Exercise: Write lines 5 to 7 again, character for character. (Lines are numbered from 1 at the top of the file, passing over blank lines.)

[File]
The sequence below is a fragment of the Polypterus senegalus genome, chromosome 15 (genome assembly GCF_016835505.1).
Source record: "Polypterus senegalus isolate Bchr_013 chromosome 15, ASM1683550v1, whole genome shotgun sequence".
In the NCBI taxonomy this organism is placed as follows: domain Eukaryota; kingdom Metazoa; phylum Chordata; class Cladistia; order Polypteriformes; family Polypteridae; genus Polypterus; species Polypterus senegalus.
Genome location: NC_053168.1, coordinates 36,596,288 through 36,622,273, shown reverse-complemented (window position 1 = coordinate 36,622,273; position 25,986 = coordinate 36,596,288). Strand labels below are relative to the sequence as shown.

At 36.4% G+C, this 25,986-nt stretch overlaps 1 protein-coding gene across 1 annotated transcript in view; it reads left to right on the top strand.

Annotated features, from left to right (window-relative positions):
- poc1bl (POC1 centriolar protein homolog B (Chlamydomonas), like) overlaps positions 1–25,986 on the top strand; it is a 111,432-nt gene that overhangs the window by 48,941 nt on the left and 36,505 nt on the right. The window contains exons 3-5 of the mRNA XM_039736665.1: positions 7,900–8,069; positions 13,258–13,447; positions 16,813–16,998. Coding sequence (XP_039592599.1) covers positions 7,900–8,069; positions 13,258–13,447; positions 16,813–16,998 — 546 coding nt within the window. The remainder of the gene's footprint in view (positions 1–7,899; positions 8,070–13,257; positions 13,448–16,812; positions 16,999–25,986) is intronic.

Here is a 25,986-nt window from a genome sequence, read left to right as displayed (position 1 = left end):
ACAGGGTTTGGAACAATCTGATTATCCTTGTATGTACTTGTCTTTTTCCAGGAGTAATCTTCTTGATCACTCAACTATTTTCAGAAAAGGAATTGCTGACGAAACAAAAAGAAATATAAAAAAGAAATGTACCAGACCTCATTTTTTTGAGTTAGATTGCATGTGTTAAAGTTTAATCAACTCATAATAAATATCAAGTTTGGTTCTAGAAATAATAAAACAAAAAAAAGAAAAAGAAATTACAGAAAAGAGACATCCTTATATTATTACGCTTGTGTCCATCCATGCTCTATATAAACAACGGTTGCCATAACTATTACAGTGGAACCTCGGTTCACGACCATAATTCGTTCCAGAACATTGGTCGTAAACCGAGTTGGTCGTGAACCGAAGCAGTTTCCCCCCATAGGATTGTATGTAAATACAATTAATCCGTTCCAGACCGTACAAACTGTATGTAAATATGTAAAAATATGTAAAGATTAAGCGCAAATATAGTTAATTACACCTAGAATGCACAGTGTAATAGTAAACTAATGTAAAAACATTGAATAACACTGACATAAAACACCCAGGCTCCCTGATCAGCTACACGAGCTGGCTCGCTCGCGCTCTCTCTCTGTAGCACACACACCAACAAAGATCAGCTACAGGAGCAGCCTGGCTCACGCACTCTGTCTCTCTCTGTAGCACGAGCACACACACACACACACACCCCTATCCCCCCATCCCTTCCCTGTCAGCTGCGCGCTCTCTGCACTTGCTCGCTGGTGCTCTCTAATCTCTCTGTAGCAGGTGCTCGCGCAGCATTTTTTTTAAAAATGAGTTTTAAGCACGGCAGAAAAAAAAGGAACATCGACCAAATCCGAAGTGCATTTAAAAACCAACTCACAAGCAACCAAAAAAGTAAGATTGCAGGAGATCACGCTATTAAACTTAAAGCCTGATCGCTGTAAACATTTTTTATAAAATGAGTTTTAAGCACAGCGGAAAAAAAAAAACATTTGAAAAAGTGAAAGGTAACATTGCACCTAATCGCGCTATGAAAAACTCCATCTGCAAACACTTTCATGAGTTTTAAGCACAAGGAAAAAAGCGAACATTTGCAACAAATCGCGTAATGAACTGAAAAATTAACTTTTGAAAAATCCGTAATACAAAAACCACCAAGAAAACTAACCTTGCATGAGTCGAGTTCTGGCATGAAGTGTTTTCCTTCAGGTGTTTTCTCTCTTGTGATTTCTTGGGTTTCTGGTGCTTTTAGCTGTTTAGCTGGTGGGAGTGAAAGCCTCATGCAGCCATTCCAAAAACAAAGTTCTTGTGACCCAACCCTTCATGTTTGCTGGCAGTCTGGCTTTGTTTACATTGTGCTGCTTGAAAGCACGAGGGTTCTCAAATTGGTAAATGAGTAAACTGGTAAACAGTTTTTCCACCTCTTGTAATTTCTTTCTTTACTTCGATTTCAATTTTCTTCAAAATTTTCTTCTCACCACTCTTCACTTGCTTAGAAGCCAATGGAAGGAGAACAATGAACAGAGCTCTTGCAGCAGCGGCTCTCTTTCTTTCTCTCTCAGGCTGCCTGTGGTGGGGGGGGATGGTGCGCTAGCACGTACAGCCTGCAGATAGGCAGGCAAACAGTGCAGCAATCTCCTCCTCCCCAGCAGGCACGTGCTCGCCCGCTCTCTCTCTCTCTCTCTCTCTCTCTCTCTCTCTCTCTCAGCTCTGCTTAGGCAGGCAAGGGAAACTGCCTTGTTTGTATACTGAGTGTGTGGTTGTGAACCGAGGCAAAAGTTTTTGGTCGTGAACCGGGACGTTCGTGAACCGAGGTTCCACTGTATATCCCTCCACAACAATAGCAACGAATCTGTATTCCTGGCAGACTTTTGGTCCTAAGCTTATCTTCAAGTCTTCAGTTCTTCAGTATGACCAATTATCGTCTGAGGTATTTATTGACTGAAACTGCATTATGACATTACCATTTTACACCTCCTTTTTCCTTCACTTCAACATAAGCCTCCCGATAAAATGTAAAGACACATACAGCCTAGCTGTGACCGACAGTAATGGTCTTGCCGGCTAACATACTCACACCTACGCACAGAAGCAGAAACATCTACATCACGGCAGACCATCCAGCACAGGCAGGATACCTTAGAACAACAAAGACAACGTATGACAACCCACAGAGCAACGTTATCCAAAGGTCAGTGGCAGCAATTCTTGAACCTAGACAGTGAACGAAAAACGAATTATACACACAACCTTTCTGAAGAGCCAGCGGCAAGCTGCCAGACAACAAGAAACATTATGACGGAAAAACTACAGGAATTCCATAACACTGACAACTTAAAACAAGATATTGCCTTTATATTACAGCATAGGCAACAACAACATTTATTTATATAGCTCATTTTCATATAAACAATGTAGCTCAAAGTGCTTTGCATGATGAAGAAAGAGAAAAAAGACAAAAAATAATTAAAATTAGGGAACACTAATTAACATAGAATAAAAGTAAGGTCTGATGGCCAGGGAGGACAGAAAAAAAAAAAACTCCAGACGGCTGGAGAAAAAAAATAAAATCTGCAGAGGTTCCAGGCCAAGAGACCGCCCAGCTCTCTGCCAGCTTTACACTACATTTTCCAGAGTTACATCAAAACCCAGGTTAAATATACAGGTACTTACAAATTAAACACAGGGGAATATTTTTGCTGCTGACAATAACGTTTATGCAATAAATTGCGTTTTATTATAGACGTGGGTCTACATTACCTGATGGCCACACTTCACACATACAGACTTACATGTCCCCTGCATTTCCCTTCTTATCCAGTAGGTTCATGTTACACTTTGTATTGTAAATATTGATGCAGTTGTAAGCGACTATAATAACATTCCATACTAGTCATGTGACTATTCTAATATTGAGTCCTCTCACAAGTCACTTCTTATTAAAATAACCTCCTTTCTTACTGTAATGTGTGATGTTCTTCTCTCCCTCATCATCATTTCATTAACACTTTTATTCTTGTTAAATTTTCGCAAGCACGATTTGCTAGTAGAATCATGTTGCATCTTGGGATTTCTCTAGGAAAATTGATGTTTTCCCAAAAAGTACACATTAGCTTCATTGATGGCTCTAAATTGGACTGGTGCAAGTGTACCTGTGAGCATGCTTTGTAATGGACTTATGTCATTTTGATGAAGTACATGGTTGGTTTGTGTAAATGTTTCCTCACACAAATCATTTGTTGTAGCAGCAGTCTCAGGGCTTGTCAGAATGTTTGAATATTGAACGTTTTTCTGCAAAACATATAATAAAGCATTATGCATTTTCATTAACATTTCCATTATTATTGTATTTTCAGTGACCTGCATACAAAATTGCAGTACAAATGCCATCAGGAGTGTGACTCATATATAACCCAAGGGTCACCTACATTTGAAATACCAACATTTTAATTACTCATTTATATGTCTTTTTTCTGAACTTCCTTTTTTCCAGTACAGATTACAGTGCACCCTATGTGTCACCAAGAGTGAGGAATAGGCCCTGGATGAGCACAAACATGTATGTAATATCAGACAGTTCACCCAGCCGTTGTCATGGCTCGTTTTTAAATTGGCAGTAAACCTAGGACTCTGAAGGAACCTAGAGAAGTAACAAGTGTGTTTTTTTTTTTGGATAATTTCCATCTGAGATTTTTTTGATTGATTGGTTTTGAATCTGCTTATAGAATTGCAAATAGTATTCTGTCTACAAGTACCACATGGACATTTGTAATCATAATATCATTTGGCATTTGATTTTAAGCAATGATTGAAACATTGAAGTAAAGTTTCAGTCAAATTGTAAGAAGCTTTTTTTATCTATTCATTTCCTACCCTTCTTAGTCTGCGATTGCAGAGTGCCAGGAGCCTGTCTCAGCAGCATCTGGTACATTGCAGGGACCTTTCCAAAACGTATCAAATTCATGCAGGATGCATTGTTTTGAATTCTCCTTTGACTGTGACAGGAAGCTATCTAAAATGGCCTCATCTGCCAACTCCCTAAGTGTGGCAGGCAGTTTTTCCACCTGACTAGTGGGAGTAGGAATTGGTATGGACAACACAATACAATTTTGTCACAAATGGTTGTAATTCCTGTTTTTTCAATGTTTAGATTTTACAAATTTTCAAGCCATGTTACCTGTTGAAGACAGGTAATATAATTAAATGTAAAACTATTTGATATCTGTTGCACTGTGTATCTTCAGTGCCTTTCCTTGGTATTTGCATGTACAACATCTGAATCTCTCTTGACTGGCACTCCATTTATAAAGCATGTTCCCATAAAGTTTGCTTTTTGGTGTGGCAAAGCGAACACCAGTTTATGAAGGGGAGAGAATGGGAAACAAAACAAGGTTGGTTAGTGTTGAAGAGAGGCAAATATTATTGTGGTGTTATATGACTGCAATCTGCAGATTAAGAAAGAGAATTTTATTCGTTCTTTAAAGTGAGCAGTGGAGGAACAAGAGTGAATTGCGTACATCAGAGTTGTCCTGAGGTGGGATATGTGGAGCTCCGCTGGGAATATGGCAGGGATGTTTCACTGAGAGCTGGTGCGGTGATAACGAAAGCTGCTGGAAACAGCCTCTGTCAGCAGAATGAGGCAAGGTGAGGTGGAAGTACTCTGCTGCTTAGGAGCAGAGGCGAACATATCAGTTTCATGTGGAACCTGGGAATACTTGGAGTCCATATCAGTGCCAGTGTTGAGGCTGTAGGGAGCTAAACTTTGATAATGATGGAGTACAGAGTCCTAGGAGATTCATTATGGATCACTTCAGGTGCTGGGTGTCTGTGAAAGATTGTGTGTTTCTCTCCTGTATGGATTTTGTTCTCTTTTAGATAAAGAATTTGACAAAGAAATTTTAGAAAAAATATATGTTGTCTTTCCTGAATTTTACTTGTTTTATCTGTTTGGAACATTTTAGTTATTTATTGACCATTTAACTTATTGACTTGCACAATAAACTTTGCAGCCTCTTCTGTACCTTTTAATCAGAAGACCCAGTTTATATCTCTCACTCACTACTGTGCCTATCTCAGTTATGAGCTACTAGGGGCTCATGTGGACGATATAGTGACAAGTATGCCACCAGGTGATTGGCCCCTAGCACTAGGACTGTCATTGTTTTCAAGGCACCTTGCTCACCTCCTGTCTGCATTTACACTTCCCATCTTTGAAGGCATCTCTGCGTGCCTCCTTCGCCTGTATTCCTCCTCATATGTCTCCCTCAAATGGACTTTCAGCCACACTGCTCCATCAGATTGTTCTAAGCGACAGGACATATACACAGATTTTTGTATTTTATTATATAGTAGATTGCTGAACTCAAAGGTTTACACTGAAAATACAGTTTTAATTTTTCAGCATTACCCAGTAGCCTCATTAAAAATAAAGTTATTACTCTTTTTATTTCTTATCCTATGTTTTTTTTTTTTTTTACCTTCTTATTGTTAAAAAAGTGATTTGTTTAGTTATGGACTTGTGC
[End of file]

At 36.4% G+C, this 25,986-nt stretch overlaps 1 protein-coding gene across 1 annotated transcript in view; it reads left to right on the top strand.

Annotated features, from left to right (window-relative positions):
- poc1bl (POC1 centriolar protein homolog B (Chlamydomonas), like) overlaps positions 1–25,986 on the top strand; it is a 111,432-nt gene that overhangs the window by 48,941 nt on the left and 36,505 nt on the right. The window contains exons 3-5 of the mRNA XM_039736665.1: positions 7,900–8,069; positions 13,258–13,447; positions 16,813–16,998. Coding sequence (XP_039592599.1) covers positions 7,900–8,069; positions 13,258–13,447; positions 16,813–16,998 — 546 coding nt within the window. The remainder of the gene's footprint in view (positions 1–7,899; positions 8,070–13,257; positions 13,448–16,812; positions 16,999–25,986) is intronic.